So my loved one is an addit!

No one plans on their loved ones becoming an addict?  It just happens somehow, somewhere out of the blue for some and by genetic default for others. Even though we can understand that our loved ones who have become addicts are struggling with issues that they can't handle alone.  But the human side of us still has the whys, whens, and hows that invade our thoughts and sway our emotions.  The constant questions of why can't they just stop using.  When is enough going to be enough? How could they do this if they loved us? Addiction comes with many faces it could present as prescription drugs, street drugs,  or alcohol and in many cases all the above.
The Problem is as they struggle so do their loved ones, spouses, children, parents, and even friends.
It is so important for those who loves someone who Struggles with drug abuse these are some signs to watch for does the person in question sleeping more or have irregular sleeping hours (not due to change in job, medication, or life change)
  • Finding that valuables are missing and that money is being misplaced 
  • Stealing
  • Lying about substance abuse or how they are using
  • Becoming angry, sad or lashing out when questioned about their abuse,  or change inhabits.
  • Experiencing withdrawal symptoms when unable to use
  • Change of personality, people act differently when under the influence.  
3. Know that addiction is not a choice that your loved one can control.
4. Because we love them our first thought is to force them into getting help.  Remember we can't force them to do anything. Even if they agree due to wanting to please their spouse, children, or parents this too might fail.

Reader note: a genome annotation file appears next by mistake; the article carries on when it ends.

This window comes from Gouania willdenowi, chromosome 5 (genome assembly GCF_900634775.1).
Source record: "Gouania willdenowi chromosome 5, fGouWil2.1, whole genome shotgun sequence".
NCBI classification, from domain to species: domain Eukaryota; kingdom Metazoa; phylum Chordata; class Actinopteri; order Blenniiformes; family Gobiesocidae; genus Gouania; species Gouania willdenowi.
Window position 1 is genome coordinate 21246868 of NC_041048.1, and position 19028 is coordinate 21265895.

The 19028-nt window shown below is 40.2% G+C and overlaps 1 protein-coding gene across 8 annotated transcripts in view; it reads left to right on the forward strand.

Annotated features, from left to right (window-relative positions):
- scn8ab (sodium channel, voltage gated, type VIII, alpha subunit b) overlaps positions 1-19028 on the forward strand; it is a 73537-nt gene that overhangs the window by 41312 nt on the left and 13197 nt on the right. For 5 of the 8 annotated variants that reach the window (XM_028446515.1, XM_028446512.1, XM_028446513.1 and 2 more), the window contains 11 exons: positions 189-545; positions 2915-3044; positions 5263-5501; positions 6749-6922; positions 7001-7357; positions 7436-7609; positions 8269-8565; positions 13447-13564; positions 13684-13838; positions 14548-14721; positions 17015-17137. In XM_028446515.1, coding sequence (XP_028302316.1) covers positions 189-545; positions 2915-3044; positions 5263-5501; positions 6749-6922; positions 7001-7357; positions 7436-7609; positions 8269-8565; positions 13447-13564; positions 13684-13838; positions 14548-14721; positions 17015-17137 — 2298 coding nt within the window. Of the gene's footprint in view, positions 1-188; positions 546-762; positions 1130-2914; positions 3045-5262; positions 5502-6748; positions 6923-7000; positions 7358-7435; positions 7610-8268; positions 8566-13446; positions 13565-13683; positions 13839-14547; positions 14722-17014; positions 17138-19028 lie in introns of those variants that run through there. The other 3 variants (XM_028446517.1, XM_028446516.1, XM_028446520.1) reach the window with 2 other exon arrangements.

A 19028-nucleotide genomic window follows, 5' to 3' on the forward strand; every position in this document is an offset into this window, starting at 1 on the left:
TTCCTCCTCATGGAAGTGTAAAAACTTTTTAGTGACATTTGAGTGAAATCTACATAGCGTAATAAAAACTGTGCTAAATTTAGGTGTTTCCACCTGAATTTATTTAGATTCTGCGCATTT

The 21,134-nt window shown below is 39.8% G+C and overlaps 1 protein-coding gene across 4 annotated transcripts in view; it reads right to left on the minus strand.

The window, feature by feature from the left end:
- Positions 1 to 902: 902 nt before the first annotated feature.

Freewill play's a major role but so does the fact that substance abuse is a compulsive disorder that many are unable to stop without wanting to and without help. When someone is hooked on a substance the risk/reward center in their brain has been rewired with repeated reinforcement of a substance that has been abused changing our loved one's chemical levels.
5. Blaming them or ourselves will only create a false sense of relief.
6. Protecting them will only end with you hurting them and yourself more.

What s next

1. Setting realistic expectations
2. Seeking help for your self
3. Believing that this is not your fault4.
4. Learning about codependency and breaking co-dependent relationships 
5. Knowing when it's time to move on / leave

Helping a child understand addiction

Any child living in a home where there is parental substance abuse can be very difficult, unpredictable, confusing and life-changing.  Most will even believe that the alcohol or drug abuse is because of them or their fault.
Many children start to feel guilty and shame because they have to keep their family secrets.  To help them try the following.

* Tell them that addiction is a disease
* Tell them that it is not their fault
* Tell them they are not alone
* Teach them the seven C's
They didn't Cause it
They can't Cure it
They Can't Control it
That they are allowed to Care for themselves, by communicating their feelings, by making healthy Choices and that they are allowed to Celebrate themselves

know that children that abuse is parental offren feel scared, lonely, and many times isolated from their friends, and other family members.

Whether your a spouse, parent ,  or friend of someone dealing with substance abuse finding someone to talk to is a very important step in your recovery.


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